A Step Back in Time with the Barron Tree Planter

Having moved the planter forward it is reassembled with the rear wheels and winch which have to be manhandled into position.

It had originally been planned to plant three trees on Saturday and one on Sunday but everything went so well and the spectators’ interest was so great that eventually three trees were planted both days. It was a pleasure to see a crowd of around 200 of all ages at every planting and especially to see the children’s delight at being so close to the horses. Even the crew, who knew they would be full of aches on the Monday, were thrilled with their weekend, especially as there had been no problems. Apparently in its day the transplanter was nicknamed The Devil as it has a bad reputation for breaking arms.

But I still don’t know if Nigel Oakley collected his bonus from the Office!

Spotlight On: Equipment & Facilities

I Built My Own Buckrake

I Built My Own Buckrake

by:
from issue:

One of the fun things about horse farming is the simplicity of many of the machines. This opens the door for tinkerers like me to express themselves. Sometimes it is just plain nice to take a proven design and build one of your own. Last spring I did just that. I built my own buckrake. I’m proud of the fact that it worked as it should and that my rudimentary carpentry skills produced it.

Laying Out Fields for Plowing

Laying Out Fields for Plowing

There are four general plans, or methods of plowing fields. These are: (1) to plow from one side of a field to the other; (2) to plow around the field; (3) to plow a field in lands; and (4) to start the plowing in the center of the field.

Students on the Lines

Students on the Lines & McD Grain Indicator Plate

from issue:

We conclude our online presentation of Volume 41 Issue 2 with beautiful photos from Walt Bernard’s Workhorse Workshops (www.workhorseworkshops.com) and some hard-to-find info on the McCormick-Deering Plain Fluted Feed “R” Grain Drill Grain Indicator Plate.

International Harvester Fertilizer Distributor

International Harvester Fertilizer Distributor

from issue:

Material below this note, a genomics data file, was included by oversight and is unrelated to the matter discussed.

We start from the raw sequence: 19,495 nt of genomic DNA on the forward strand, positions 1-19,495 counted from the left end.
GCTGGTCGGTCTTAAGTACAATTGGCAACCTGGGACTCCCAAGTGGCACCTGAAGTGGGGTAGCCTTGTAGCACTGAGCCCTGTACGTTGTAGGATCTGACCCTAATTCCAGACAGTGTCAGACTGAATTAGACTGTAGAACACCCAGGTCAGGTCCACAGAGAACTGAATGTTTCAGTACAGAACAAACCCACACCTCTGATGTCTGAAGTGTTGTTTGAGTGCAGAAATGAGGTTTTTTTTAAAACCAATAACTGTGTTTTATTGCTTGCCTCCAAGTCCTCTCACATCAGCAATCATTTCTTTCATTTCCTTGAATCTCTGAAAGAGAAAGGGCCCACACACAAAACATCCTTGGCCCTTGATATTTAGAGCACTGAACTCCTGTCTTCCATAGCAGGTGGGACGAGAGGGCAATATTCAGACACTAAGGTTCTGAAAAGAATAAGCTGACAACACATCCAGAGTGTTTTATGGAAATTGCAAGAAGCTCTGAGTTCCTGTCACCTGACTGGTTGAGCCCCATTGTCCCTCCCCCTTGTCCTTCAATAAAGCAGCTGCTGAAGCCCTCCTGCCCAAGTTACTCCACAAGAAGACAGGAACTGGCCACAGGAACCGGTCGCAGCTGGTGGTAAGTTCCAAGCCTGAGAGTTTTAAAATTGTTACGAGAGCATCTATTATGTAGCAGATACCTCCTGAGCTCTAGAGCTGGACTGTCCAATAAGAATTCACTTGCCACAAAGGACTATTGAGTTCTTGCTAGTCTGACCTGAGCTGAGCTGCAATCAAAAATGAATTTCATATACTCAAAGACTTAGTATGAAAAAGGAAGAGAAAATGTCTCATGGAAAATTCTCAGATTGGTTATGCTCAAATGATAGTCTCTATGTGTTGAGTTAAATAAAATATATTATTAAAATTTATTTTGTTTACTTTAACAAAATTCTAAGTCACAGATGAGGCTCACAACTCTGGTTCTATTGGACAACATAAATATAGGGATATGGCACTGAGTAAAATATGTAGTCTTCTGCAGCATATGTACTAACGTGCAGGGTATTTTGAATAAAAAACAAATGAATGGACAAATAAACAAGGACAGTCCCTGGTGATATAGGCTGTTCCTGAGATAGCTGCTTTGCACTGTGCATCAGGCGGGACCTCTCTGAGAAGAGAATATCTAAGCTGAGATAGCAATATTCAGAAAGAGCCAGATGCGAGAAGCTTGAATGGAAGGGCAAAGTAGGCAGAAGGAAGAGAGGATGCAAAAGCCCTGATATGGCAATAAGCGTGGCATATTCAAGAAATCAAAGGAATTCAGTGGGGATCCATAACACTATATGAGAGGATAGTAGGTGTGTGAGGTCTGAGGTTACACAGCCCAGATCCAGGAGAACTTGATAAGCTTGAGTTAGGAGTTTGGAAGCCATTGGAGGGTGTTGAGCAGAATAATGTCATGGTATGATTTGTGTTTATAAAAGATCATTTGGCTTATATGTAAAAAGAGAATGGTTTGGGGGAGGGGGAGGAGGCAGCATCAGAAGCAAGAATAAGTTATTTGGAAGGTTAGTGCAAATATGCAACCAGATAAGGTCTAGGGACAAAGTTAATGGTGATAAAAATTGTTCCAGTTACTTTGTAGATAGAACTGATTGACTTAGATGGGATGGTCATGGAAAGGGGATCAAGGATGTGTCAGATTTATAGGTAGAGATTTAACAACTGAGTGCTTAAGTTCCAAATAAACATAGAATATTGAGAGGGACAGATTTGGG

Because of the many varieties and mixtures of fertilizer, it is impossible to give complete tables listing them. It is, however, very easy to determine the distribution of any particular fertilizer by proceeding as follows. Put a cloth, or some large sheets of paper under the machine and turn the main driving wheel 57 times for 7′, 51 times for 8′ and 46 times for 9′ machine. Weigh the amount ejected which will indicate the amount distributed per one-tenth of an acre.

Bobsled Building Plans

Bobsled Building Plans

Here are two, old-style, heavy-duty, bobsled building plans featuring the sort of sleds you might have found in New England and the Maritime Provinces of Canada. (In fact you might get lucky and find them still.) These are designed to haul cord wood on the sled frame.

Wheel Hoe

The Wheel Hoe: A Tool For Shallow Tillage

When we bought this little farm I soon realized I needed a wheel hoe. The size of the horse and tractor dictated space wasting wide rows in crop production and, to some degree, so does my two wheeled tractor.

Work Bridle Styles

Work Bridle Styles

Here are fourteen work bridle styles taken from a 1920’s era harness catalog. Regional variants came with different names and configurations, so much so that we have elected to identify these images by letter instead of name so you may reference these pictures directly when ordering harness or talking about repairs or fit concerns with trainers or harness makers. In one region some were know as pigeon wing and others referred to them as batwing or mule bridles.

Barbed Wire History and Varieties

Book Excerpt: The invention of barb wire was the most important event in the solution of the fence problem. The question of providing fencing material had become serious, even in the timbered portions of the country, while the great prairie region was almost wholly without resource, save the slow and expensive process of hedging. At this juncture came barb wire, which was at once seen to make a cheap, effective, and durable fence, rapidly built and easily moved.

Farm Drum 27 Case 22 x 36 Threshing Machine

Farm Drum #27: Case 22 x 36 Threshing Machine

by:

Friend and Auctioneer Dennis Turmon has an upcoming auction featuring a Case Threshing machine, and we couldn’t wait when he invited us to take a look. On a blustery Central Oregon day (sorry about the wind noise), Lynn & Dennis take us on a guided tour of the Case 22×36 Thresher.